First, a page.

Needless to say, that didn’t really happen. There were plenty of opportunities for one or all of us to die, and at each moment a pair of tits would be shown to negate the failure. We weren’t taught much in the form of strategy or PC development, and a GM who apparently knew all the tricks in the book stomped upon us many times because we didn’t build ourselves properly. Hell, we never even learned how fighting worked, and when the big bad boss came round (the mid-boss even), we were quickly shot down…or would be if it weren’t for tits. What should have otherwise been a humiliating defeat to us in which we could have learned from our mistakes and come back prepared instead turned into fifteen minutes of tit flashing.

I suppose there are carnal benefits to enjoy with such a moment, and I can appreciate that, but we certainly weren’t playing a game. There was no excitement or elation at the wins we got, because they were always assured as long as tits were flashing. Without chance of failure, there is no means to gauge the the difference between saving the world vs. blowing your nose. We weren’t allowed to fail, which not only spoiled our gains but destroyed any chance of learning the game so we wouldn’t have to rely on tits, creating an endless loop of flashing. Huh. Now I have to wonder if He Who Is An Ass intended it that way. Moving on…

The most important thing about failure in a D&D game is its inevitability, and downright essentiality to the story of a game. In the end, PC success or failure is the exact same thing. It isn’t about winning, so much as living out the actions of the PCs we supposedly control. Just as in real life, dreams and desires can be wanted, but getting them are entirely out of your control. Sure, you can meddle with the numbers as much as you want, but getting your outcome has more to do with the world than your own work. It feels good to win, I know, but more over to know and accept you will not win. That’s a much more important lesson to learn than about the highs you get from victory. If anything, knowing this makes victory even sweeter. Accepting this will lead to a greater happiness with not only D&D, but how you deal with things in all aspects of life.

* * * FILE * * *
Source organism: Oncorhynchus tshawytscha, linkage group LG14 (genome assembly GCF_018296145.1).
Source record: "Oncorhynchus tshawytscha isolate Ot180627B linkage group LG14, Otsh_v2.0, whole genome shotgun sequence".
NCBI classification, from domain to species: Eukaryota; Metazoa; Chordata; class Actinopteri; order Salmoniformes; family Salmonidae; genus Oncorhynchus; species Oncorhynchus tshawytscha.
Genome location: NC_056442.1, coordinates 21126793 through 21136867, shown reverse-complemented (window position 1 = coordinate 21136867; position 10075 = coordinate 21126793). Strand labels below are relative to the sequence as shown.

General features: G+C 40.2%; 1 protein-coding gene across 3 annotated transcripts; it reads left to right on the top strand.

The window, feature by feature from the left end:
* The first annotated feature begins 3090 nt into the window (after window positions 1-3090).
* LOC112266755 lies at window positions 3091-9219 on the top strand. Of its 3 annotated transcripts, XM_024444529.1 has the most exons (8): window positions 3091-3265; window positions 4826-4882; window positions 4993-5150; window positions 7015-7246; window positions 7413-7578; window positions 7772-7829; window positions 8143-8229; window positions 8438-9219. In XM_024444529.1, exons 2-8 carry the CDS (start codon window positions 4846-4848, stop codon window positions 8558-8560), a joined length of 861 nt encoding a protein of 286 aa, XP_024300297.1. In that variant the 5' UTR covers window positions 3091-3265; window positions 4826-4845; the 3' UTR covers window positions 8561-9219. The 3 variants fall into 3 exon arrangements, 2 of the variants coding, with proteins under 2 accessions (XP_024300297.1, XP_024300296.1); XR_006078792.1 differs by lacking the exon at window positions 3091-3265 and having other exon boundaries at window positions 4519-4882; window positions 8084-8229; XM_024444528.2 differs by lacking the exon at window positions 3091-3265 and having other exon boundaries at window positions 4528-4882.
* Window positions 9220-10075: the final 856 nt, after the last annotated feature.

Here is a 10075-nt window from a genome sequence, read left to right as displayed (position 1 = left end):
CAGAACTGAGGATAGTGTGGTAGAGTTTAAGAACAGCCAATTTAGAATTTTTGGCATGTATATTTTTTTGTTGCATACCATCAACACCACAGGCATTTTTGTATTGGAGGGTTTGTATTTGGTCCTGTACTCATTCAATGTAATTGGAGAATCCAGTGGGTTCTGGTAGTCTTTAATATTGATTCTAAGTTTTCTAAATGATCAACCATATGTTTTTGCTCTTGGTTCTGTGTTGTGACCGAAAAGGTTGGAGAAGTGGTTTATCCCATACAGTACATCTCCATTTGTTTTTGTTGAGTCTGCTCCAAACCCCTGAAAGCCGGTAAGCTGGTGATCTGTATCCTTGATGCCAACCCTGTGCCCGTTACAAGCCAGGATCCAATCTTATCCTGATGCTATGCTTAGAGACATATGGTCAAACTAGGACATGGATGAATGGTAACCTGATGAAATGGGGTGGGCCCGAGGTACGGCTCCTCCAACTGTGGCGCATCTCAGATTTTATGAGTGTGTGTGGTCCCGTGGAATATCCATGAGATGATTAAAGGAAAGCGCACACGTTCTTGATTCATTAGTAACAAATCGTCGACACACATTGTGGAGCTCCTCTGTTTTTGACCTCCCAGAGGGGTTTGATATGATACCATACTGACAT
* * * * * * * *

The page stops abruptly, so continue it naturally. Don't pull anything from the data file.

Took me a long time to come to grips with this, something which I outright had to face when I was kicked out of my first game. I sought control over something that couldn’t be controlled, leading to an endless cycle of needless frustration in myself and irritation from the rest of the players. Granted, I’m sure they would say it was something else entirely, but that’s what I get when I look back at the situation. The rest is on them and whatever discussions we would have, which will sadly never come to be (far as I know). That’s something I’ve come to accept, along with many other things I couldn’t otherwise deal with before. Thanks be to D&D for that I say.

Now, I still don’t like the Rod of Wonder (imagine that). It’s a random item which has a chance of biting you in the butt more than bringing a smile to your face. In lieu of the multitude of options you could take which you know could bring out a desired effect, why would you choose what is otherwise a non-action and get a random effect? I suppose if you just want to see what happens, go right for it. It would be akin to attacking the nobleman at his royal dinner in front of all his guests. It’s not smart, but hey, let’s see what happens if we take this action. Never been my style, and I don’t think I know a single DM who wishes to run a game that way. I and they could wing it, but it’s a disaster waiting to happen. As it goes.